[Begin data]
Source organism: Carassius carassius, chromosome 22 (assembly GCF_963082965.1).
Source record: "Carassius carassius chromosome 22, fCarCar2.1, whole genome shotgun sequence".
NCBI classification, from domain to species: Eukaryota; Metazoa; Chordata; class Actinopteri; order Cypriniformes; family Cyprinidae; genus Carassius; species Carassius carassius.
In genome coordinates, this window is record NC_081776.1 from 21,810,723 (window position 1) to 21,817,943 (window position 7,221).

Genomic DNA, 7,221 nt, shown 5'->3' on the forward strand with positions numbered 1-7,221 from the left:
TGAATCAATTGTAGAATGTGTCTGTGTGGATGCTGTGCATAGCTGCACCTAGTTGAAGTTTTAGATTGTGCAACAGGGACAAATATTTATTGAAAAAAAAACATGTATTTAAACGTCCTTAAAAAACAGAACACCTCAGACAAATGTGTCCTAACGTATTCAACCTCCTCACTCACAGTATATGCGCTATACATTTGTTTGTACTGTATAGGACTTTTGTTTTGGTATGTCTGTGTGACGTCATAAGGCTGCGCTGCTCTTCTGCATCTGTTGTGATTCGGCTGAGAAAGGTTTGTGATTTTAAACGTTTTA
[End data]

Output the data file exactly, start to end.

Source organism: Carassius carassius, chromosome 22 (assembly GCF_963082965.1).
Source record: "Carassius carassius chromosome 22, fCarCar2.1, whole genome shotgun sequence".
NCBI classification, from domain to species: Eukaryota; Metazoa; Chordata; class Actinopteri; order Cypriniformes; family Cyprinidae; genus Carassius; species Carassius carassius.
In genome coordinates, this window is record NC_081776.1 from 21,810,723 (window position 1) to 21,817,943 (window position 7,221).

Genomic DNA, 7,221 nt, shown 5'->3' on the forward strand with positions numbered 1-7,221 from the left:
TGAATCAATTGTAGAATGTGTCTGTGTGGATGCTGTGCATAGCTGCACCTAGTTGAAGTTTTAGATTGTGCAACAGGGACAAATATTTATTGAAAAAAAAACATGTATTTAAACGTCCTTAAAAAACAGAACACCTCAGACAAATGTGTCCTAACGTATTCAACCTCCTCACTCACAGTATATGCGCTATACATTTGTTTGTACTGTATAGGACTTTTGTTTTGGTATGTCTGTGTGACGTCATAAGGCTGCGCTGCTCTTCTGCATCTGTTGTGATTCGGCTGAGAAAGGTTTGTGATTTTAAACGTTTTA